"Angelo Garoglio and Medardo Rosso", by Giovanni Romano

Rosso took very careful photo shots of his own works, fixing an ideal vantage point to be privileged above all others, and cutting and reassembling his prints in such a way as to emphasize the dynamic effect of his shots. Angelo Garoglio has taken part in a similar operation with an opposite goal: he has approached the sculptures by transcending the limits the master had foreseen, at the risk of making certain details unrecognizable, and has shattered the taboo of "not circling round" the works. In pursuit of what? Possibly the secret moment in which form melts into a "trick of light." I believe that through his photographs Garoglio is practising a form of critical analysis based on images, rather than words, which can deeply influence our understanding of the sculptor's work: who wouldn't like to be able to describe the enchantment of Femme à voilette? Taking close-ups of Medardo's works is a special way of appreciating their poetic value without yielding too much to personal emotions; the photo camera serves as a filter, enabling each revealing image to emerge as if by chance through a guided encounter leading to an unknown outcome. It is difficult to define Garoglio's pursuit, his foreseeing of an abstract and enticing form that is always present in things yet waiting to be brought to the surface. He has long pursued this by photographing the magnificent arabesques delineated by the dry plants from the Sella herbarium in the Museo delle Scienze in Turin; he has found it in the soft veins of quarry stones.

When speaking with Garoglio, one name that often crops up is that of Degas, particularly on account of his devastating photographic portraits, more like portraits of ghosts than of people. Garoglio too must be targeting some of his ghosts through the long poses adopted for Medardo's works, with minimal variations. He is not keen on the expression "sequence of images" and prefers "variations," although I struggle to grasp the difference he wishes to highlight. The term "variations" perhaps emphasizes the fact that the work remains still before his eyes and that the only things that vary are the inclination of his gaze, the long posing time, the lighting level, the depth of the field, and the effects achieved by reflections. For Garoglio the term "sequence" instead possibly implies a change in the subject as it moves across space, whereas the dialogue he establishes with sculptures is based on "pointing" and the whole acquisition process consists in the activity of the eye waiting outside. With very few exceptions, Garoglio's shots are always in black and white, which according to him is "closer to drawing than painting," a highly revealing statement when it comes to his own way of looking at Medardo's art. We need only consider here how much has been said about the sculptor's relation with the Impressionists, which is to say with the world of colours; but equally worth exploring would be his relation with photography, with its power to fix the visual impression of forms, in Rosso's years, not yet a dazzling iridescence of colours.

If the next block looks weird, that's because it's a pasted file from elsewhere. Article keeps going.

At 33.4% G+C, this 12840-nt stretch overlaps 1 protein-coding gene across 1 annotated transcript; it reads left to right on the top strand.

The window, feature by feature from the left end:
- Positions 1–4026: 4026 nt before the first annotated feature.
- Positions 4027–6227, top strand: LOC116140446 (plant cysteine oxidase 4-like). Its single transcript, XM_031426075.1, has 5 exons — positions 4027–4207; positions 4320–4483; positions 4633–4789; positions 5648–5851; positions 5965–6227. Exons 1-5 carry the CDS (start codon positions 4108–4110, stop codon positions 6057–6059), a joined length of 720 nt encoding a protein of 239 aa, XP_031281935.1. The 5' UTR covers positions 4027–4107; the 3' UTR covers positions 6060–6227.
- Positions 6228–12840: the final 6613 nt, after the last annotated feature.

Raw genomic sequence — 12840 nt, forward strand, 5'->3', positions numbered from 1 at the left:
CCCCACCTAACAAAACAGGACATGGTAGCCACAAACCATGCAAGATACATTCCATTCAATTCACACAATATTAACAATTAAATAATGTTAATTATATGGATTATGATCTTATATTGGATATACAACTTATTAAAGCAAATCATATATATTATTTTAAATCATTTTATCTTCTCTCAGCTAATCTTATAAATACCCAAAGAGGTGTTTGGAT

Glaring brightness is not for Garoglio: his gaze is an enveloping and muffled one based on low, flickering lights. It is closer to Rembrandt than to Vermeer, with all the corrosive aspects Rembrandt's work entails. Garoglio's restraint in his own talent as a painter has driven him, his works on Medardo aside, to focus on a unique series of operations centred around quarry stones, in the search for naturally occurring marks, panoplies of colour and vibrations of light that as such rule out any expressive choice on the painter's part. Colours, defining traces and lighting are to be found in the matter you meet day after day. All the artist's hand does is free these by carving, lightly touching or corroding the surface of travertine or "Persian red." The artist's skill consists in intuiting this potential of matter and engaging with it, as though closely working with the grand and mysterious language of creation, with its hidden alphabet.

When gazing at Madame X it is all too easy to conjure Cycladic sculptures and minimalistic Japanese figurines. Curiously enough, in some of the shots on display this formal similarity emerges quite explicitly. One may yet again talk of a subtle critical confirmation, of "imaginative" criticism, as I have already mentioned, and recall Medardo's unique antiques collection, comprised of both genuine items and fakes, some of them even crafted by Medardo himself. Artists have been known to copy and forge works to steal the formal secrets of those who came before them, and Garoglio's photographs help trace the concealed origin of some of Medardo's choices. I believe it would be wrong to fully embrace the sculptor's later boutades against the tradition of antiquity: while they served a necessary purpose in a contingent polemic, the very fact that he spared Egyptian forms gives an idea of the kind of work of selection he operated with regard to the past. Today's photographs shed light on the matter by creating a productive short-circuit between Medardo's language and Garoglio's visual persistence. While we are used to discussing the matter through the language of criticism, Garoglio is more at ease using striking pictures from Medardo. When talking with the latter's admirers, he would rather accompany the pictures with music than words, and the melody would have an eastern ring to it.